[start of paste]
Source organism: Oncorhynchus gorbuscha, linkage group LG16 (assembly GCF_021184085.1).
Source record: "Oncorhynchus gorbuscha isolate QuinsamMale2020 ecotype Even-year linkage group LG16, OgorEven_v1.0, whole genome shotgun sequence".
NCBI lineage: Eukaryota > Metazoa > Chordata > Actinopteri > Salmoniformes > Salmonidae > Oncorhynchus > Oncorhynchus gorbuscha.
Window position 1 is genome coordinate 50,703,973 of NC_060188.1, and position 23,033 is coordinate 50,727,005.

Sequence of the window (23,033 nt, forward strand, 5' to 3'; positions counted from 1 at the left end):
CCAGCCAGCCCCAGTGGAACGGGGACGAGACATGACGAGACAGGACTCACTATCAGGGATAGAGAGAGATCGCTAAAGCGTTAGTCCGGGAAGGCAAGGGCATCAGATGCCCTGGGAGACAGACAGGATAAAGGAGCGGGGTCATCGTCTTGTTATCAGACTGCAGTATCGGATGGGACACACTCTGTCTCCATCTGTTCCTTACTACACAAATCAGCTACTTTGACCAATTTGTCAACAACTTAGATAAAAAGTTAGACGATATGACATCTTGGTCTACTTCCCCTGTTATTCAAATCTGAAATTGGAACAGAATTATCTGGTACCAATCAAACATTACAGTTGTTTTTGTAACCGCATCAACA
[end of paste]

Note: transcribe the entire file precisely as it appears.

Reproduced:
Source organism: Oncorhynchus gorbuscha, linkage group LG16 (assembly GCF_021184085.1).
Source record: "Oncorhynchus gorbuscha isolate QuinsamMale2020 ecotype Even-year linkage group LG16, OgorEven_v1.0, whole genome shotgun sequence".
NCBI lineage: Eukaryota > Metazoa > Chordata > Actinopteri > Salmoniformes > Salmonidae > Oncorhynchus > Oncorhynchus gorbuscha.
Window position 1 is genome coordinate 50,703,973 of NC_060188.1, and position 23,033 is coordinate 50,727,005.

Sequence of the window (23,033 nt, forward strand, 5' to 3'; positions counted from 1 at the left end):
CCAGCCAGCCCCAGTGGAACGGGGACGAGACATGACGAGACAGGACTCACTATCAGGGATAGAGAGAGATCGCTAAAGCGTTAGTCCGGGAAGGCAAGGGCATCAGATGCCCTGGGAGACAGACAGGATAAAGGAGCGGGGTCATCGTCTTGTTATCAGACTGCAGTATCGGATGGGACACACTCTGTCTCCATCTGTTCCTTACTACACAAATCAGCTACTTTGACCAATTTGTCAACAACTTAGATAAAAAGTTAGACGATATGACATCTTGGTCTACTTCCCCTGTTATTCAAATCTGAAATTGGAACAGAATTATCTGGTACCAATCAAACATTACAGTTGTTTTTGTAACCGCATCAACA